It might be a single event or an injury from repeated use. Either way, muscle strains, mild or severe, are common and virtually everyone suffers occasionally. When you’re affected, you want to get past the pain and back to 100% capacity as fast as you can, so we’ve created this guide to help you rehab a strained muscle.
At 360 Orthopedics, we can help. Moderate to severe strains may need more care than you can administer yourself at home. We’re sports medicine specialists, so we’re familiar with all levels of strain. We’re ready to diagnose and treat those muscle issues you can’t clear up at home. Here’s what you need to know to get your muscle rehab happening.
Strain or sprain?
With only a one-letter difference, strains and sprains are often interchanged and confused. A sprain involves ligaments, the tissue that connects bone to bone. When ligaments are overstretched, you have a sprain. Strains involve muscles and/or tendons, the connective tissue that joins muscle to bone. While treatments are sometimes similar, today we’re focusing on strains.
Signs of muscle strain
The severity and type of injury changes the symptoms you experience. Some of the most common signs of muscle strain include:
- Tenderness, aching, or pain when using the muscle
- Aching or pain when the muscle is resting
- Swelling around the problem area
- Restricted motion
- Bruises or redness in the affected area, which could be warm to the touch
- Muscle weakness
- Muscle spasms
The most common locations for muscle strains are the neck, shoulders, lower back, and hamstrings.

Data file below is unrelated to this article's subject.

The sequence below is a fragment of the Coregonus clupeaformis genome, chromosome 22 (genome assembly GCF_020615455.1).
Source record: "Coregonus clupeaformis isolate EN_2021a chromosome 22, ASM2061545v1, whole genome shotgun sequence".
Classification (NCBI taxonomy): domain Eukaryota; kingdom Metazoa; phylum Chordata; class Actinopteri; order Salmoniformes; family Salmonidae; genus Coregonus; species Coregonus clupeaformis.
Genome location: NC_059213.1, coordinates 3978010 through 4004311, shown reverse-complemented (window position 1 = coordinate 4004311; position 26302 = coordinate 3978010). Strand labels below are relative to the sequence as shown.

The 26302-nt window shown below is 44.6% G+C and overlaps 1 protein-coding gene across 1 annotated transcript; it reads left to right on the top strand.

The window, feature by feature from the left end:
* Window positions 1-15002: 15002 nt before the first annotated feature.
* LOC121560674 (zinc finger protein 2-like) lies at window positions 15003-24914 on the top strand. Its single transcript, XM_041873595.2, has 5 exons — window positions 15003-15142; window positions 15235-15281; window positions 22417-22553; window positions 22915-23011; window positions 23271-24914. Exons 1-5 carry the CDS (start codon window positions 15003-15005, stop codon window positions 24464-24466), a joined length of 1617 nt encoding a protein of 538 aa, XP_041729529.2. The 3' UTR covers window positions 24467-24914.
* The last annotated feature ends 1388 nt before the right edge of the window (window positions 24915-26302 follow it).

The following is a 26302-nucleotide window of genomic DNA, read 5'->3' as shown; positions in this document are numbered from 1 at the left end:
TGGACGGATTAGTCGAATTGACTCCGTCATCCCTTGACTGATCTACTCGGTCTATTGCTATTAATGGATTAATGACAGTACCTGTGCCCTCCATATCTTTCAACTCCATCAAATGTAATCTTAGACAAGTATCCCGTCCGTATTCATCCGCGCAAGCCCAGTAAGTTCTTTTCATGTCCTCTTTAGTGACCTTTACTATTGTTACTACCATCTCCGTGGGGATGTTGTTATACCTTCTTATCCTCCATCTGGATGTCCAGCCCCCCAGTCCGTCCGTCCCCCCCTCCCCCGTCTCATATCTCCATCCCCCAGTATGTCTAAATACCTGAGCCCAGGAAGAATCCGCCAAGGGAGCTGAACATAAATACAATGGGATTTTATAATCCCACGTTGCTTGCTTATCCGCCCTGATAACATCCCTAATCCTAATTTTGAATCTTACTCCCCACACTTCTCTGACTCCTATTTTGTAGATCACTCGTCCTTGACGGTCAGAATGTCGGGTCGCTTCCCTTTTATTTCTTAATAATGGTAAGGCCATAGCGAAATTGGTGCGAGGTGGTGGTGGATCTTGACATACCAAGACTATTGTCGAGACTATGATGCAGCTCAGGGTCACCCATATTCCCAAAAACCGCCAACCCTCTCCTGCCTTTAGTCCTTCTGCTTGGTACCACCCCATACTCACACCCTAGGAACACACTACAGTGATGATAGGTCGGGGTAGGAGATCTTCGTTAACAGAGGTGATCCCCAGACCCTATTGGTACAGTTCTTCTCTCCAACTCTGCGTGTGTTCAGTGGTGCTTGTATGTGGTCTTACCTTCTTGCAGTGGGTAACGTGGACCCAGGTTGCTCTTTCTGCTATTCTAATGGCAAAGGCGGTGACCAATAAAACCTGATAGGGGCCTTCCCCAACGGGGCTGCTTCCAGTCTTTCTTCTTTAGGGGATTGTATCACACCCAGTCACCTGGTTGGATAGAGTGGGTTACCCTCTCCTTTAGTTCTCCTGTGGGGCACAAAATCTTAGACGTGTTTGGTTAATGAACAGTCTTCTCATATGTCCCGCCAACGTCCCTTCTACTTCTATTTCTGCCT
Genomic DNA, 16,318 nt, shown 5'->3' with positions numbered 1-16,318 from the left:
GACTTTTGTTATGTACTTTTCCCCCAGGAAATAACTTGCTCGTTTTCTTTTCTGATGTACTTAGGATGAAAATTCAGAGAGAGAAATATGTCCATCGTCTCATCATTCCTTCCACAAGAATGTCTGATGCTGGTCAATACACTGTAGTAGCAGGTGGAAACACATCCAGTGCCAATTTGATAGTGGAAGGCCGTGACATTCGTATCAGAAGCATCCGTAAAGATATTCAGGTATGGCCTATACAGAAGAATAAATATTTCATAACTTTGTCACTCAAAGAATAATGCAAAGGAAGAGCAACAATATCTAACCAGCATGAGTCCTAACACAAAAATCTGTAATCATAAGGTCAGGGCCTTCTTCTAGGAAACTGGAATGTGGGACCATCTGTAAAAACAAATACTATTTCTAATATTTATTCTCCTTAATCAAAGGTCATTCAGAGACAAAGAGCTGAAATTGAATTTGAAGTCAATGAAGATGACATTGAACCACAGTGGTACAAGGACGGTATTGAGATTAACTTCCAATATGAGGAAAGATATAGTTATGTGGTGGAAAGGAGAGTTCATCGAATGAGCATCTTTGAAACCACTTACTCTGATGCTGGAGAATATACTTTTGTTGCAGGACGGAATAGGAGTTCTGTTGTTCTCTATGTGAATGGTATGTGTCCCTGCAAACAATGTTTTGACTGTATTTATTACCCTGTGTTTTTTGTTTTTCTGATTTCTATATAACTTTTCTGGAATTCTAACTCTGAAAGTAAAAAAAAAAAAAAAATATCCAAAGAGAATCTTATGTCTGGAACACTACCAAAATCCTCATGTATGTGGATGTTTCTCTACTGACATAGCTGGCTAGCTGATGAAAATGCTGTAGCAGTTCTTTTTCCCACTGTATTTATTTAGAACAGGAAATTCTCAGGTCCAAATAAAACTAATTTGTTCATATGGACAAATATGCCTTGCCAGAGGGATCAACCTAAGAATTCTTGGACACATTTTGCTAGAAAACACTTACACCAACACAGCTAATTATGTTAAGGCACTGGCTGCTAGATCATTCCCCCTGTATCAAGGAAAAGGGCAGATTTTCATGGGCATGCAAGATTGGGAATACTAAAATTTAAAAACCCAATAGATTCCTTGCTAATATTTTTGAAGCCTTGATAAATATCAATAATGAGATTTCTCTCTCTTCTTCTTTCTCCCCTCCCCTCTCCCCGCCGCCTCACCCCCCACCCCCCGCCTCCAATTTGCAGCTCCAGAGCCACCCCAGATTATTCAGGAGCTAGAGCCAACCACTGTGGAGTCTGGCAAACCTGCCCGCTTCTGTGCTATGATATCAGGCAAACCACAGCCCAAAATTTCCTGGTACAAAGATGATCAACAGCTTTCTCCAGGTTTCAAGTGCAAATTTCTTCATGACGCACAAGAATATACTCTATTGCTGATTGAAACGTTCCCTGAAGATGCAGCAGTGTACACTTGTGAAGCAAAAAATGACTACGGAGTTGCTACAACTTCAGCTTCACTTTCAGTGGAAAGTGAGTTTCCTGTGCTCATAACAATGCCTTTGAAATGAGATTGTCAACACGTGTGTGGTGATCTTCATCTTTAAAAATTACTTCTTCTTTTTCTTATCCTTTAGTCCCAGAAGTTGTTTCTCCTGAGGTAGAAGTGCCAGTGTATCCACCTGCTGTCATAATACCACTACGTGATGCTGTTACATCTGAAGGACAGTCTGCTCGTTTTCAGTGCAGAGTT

Muscle strain first-aid
Mild strains can be treated at home using the RICE protocol. RICE is a mnemonic to help you remember the components of caring for many soft tissue injuries.
Discontinue the activity that caused the strain and avoid using the affected muscle in ways that increase the pain. In general, take it easy for a day or two after the injury.
Cold compresses and ice packs reduce swelling and help to manage pain. When possible, ice the muscle for 15 minutes, no more than once an hour.
Use an elastic bandage to slightly compress the muscle. This helps reduce swelling and reminds you of the injury. It may also provide added support for a weak muscle. Don’t wrap the injury so tightly that it interferes with blood flow.
If possible, raise the affected muscle above the level of your heart when you can. This encourages drainage to reduce swelling.
In addition to the RICE steps, taking over-the-counter nonsteroidal anti-inflammatory drugs (NSAIDs) can control pain while contributing to reduced inflammation. Adding heat after the first few days may often help your recovery.
Seeking medical attention
When home care fails to produce improvement in a day or two, it’s time to visit 360 Orthopedics. If you experience pain that’s hard to tolerate or sensations like numbness or tingling, visit us regardless of how long you’ve been treating the injury.
Once you receive a diagnosis about the type and severity of your muscle strain, we will help you with a rehab plan. This includes tips for continued home care as well as recommended exercises to help you recover use of the muscle without causing further injury. We’ll recommend treatments that could help your recovery, including physical and/or occupational therapy and regenerative medicine.
Reach out to 360 Orthopedics for the care you need to recover from a muscle strain. You can make an appointment with our nearest location by calling the office directly or through our online booking link. Arrange your visit today.